The first two reasons are far more prevalent—as seen in the data. Part I of this series illustrated the tremendous costs of these failures. Part III of this series explains how manufacturers can prevent these product failures and their expensive consequences.

How to Regain American Manufacturing Jobs (Part I)

This blog is broken into three parts. Part I describes costly manufacturing sector problems. Part II explains the primary causes of the problems. Part III offers solutions.

The Truth about Manufacturing Profitability
The United States has been steadily losing manufacturing jobs over the past 30 years. In January, 1980, there were over 19 million manufacturing employees in the United States. Now, there are just 13 million manufacturing employees (source: Bureau of Labor Statistics). In other words, the United States has lost over 30% of its manufacturing positions in that time frame. Even more amazing is that according to the U.S. Bureau of Economic Analysis, U.S. demand for products grew by an average of 3.5% each year. That equates to U.S. demand nearly tripling during that 30 year period. The demand worldwide has grown even more—due to the economic growth in other parts of the world.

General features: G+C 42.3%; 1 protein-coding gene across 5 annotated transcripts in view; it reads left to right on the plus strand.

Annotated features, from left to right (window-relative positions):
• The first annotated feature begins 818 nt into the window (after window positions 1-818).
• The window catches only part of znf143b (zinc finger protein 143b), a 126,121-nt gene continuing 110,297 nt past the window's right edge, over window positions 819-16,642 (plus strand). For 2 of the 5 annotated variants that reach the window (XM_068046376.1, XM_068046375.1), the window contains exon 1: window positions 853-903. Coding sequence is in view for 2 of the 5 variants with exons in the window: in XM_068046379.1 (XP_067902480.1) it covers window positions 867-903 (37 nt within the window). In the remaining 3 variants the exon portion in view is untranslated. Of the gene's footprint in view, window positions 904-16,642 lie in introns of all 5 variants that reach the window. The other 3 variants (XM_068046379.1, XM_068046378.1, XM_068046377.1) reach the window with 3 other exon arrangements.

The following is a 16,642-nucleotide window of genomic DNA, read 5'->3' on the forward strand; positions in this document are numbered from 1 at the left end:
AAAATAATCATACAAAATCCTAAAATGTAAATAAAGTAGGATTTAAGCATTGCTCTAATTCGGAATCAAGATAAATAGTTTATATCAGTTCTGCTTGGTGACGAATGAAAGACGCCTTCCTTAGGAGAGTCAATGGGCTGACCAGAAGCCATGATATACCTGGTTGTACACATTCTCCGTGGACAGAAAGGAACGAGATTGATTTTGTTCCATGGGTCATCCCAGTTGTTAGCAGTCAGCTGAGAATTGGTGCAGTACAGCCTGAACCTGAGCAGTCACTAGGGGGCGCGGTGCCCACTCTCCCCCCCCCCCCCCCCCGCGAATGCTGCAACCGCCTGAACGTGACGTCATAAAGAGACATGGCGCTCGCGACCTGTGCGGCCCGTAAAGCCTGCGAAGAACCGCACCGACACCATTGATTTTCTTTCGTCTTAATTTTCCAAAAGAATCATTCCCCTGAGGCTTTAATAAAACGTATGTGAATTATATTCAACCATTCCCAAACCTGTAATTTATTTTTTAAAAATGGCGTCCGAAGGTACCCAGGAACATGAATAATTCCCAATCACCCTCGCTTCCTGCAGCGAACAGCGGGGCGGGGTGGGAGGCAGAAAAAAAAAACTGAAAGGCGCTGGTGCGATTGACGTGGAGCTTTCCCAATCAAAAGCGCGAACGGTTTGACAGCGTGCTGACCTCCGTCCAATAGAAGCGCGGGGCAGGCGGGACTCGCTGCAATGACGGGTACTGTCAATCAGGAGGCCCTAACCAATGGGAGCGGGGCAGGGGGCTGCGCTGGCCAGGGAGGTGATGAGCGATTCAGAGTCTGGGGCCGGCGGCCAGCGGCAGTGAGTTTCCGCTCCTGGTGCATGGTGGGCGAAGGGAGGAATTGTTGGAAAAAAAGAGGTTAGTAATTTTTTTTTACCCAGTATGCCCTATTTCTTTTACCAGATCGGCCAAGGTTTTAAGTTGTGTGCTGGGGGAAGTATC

Many explanations for outsourcing manufacturing jobs have been given—including labor, healthcare, pension costs, oil prices, regulations, and the problems in the financial sector. However, these are not the primary reasons for our inability to compete. Quite simply, the United States has not been able to design and manufacture products profitably enough, and if we continue the same behaviors, we will continue to lose the relatively high-paying manufacturing jobs.

Internal Plant Waste
Over the past 20 years, we have heard estimates of internal waste within a plant ranging from $2 Million per year to over $50 Million per year. These costs ONLY include internal scrap (i.e. not making the product right the first time) in a single plant. There are currently over 350,000 such plants in the United States (source: U.S. Census Bureau).

News of internal plant waste does not usually reach the executive levels. Instead, the waste gets covered up—it is hidden. Since production personnel know that unacceptable parts will be made, they invest in expensive inspection equipment to detect the defective products—further reducing profits.

Warranty and Recalls
Warranty costs of large U.S. manufacturers typically average 2% of revenue. So, for every $1 Billion in revenue, a company spends a needless $20 Million in warranty expenses.